These concerns would be less prevalent under an EA. The trials would continue—including for the full six months of safety data followup needed for an eventual vaccine approval, rather than the EUA’s two months—and there would be no authorized product driving the ending of either that product’s trial or the trials of other products. The official approval process, and the approval standard, would be the normal rigorous processes. Applying normal vaccine approval standards would hopefully help maintain public trust in the process—and even more importantly, it would help the agency actually get answers about vaccine safety and efficacy.

The first concern, in either case, should be to make sure that vaccine sponsors are able, and required, to collect adequate high-quality information about their candidates’ safety and efficacy. Though an EA seems less likely to kneecap ongoing trials and information collection because of the greater hurdles for patients to access products (including more robust informed consent), the risk exists for both EAs and EUAs, requiring careful management of ongoing trials so that they continue to collect useful data. When patients can easily access less-than-approved products, whether through EAs or EUAs, it becomes harder to enroll patients in clinical trials and to keep them there, degrading the information sponsors can collect. The case of convalescent plasma is a cautionary tale; while tens of thousands of patients have received plasma in an EA administered by the Mayo clinic, nominally associated with ongoing trials, these patients were rarely given plasma as part of randomized controlled trials—and the latest such RCT, conducted in India and published October 22, showed limited effectiveness.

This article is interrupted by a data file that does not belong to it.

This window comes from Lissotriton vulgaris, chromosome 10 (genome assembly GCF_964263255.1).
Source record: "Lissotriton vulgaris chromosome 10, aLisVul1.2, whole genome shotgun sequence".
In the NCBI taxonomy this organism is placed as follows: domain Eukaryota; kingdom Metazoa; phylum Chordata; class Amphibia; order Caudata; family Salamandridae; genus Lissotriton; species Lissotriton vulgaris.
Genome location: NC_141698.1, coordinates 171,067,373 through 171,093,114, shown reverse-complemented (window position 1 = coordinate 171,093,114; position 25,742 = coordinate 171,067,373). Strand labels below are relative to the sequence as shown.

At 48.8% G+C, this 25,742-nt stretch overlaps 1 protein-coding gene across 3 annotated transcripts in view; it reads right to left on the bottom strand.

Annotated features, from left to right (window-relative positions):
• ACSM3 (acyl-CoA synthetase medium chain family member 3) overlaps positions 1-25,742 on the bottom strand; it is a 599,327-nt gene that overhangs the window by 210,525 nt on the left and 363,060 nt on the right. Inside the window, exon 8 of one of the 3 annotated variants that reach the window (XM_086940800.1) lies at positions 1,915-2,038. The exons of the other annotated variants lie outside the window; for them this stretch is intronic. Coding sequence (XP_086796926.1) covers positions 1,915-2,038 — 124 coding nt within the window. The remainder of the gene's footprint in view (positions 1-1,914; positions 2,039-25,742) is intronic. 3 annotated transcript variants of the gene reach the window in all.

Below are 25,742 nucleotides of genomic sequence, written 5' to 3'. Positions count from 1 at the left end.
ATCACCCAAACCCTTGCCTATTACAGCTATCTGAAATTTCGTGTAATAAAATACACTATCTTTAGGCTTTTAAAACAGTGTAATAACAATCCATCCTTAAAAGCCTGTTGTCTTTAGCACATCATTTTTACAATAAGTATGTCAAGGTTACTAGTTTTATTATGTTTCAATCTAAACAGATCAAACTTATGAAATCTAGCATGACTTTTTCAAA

Finally, the VRBPAC meeting is a laudable example of transparency and disclosure, including a range of views and frank discussion and open to public scrutiny. This is a very good thing. This is a time of decreased public trust of the FDA—and of science—by the public in general and minority communities in particular, who have been particularly hard hit by the virus. Making sure both to get the science right and to be seen getting the science right is absolutely crucial.

This post is part of a series on COVID-19 innovation law and policy. Author order is rotated with each post.